The campus has scheduled a disciplinary hearing this week against one
of the five Keene State students involved in the assault and continues the investigation
against the others.
Ive chatted with the head of campus security, the hearing
officers and the Keene State vice president of Student Affairs, Corrine Cowpak, who served
in a similar role at York College until two years ago. Lil reached out for the Keene
All the stories seem to be the same. Lee was the victim of a hate
crime. He was assaulted because he was Jewish.
Lee, a very well-built and not fearful youngster, explained that
throughout the verbal encounter he kept his hands in his pockets and tried to talk his way
out of the dangerous situation while calmly explaining to the hostile six that their
attitude was based on ignorance.
He was knocked down from behind.
Lee experienced hatred Ive never known.
I have no deep words of meaning to share. If my father were still here,
he would ask Lee the probing questions that might lead to understanding.
But Lil, Lee, Allison and I are left with the horror and shock of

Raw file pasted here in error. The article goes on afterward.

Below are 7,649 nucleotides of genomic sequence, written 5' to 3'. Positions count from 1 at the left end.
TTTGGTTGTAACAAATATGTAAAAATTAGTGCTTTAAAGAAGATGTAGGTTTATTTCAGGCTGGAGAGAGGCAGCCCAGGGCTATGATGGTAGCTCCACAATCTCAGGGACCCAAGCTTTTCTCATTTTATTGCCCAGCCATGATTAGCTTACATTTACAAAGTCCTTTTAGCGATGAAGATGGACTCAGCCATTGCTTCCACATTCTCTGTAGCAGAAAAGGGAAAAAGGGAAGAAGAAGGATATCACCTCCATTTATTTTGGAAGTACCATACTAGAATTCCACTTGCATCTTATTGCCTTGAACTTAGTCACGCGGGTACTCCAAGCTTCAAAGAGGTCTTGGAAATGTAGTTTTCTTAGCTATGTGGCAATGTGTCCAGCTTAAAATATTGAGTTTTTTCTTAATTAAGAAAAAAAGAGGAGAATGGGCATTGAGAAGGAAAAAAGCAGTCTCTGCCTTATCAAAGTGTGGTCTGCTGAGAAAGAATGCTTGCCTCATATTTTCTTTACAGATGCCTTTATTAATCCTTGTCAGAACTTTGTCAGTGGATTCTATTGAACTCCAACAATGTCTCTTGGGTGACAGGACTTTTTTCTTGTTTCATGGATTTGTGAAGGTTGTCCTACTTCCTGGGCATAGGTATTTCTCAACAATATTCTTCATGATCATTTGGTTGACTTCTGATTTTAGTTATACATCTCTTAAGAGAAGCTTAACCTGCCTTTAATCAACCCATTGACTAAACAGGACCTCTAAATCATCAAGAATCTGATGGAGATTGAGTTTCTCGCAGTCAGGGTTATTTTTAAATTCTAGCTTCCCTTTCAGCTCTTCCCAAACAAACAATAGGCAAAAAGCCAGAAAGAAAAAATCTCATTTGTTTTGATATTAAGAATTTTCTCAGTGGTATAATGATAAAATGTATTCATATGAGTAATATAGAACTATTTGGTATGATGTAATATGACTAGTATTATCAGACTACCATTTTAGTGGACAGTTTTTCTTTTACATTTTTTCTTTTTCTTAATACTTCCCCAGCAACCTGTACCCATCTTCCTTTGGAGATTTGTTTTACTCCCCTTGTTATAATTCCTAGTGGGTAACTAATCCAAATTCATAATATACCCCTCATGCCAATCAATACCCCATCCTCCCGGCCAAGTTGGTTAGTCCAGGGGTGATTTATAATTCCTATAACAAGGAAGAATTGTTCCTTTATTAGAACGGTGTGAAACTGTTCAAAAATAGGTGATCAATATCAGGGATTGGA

hatred and violence based on ignorance.
Lee is angry. Allison is upset. Lil is concerned. Im trying to
find the words to help resolve all of our feelings. I dont have them right now.
The three Keene State College officials I spoke with were professional
and offered compassionate words.
Our friends have reacted with shock and compassion.
Among the words of comfort we received was this email note from our
friend, PRESS Associate Publisher Marcia Comrie:
Mike, Lil -
So sorry about your sons unfortunate experience. If I live to be
100 Ill still not get used to people being that ignorant. My God, its 2002!
When will people realize how stupid prejudice is? Someone ought to tell our president that
while hes busy spending billions of $s to stamp out terrorism, he ought to turn an
eye to the home front and invest some funds into the home-grown terrorism known as
We get so smug in condemning other kinds of evil that we forget to look
into our own closets.
I hope that Lee will recover both physically and emotionally really
soon. Pls. send him my best wishes.
Lee continues to make me proud. He is angry, but handling the
situation. He seeks justice and hopes this incident serves as a learning experience to
combat hatred, ignorance and violence. Lee discussed possible punishments for the
perpetrators with the Dean of Students office and with me. Although suspension, at a
minimum, is likely, Lee indicated he might prefer mandating course work in Holocaust
Studies instead of expulsion for those guilty of the hate crime.
At the end of the day, I believe Lee will have grown as a person and
maybe a handful of other youngsters at Keene State will wind up better off after being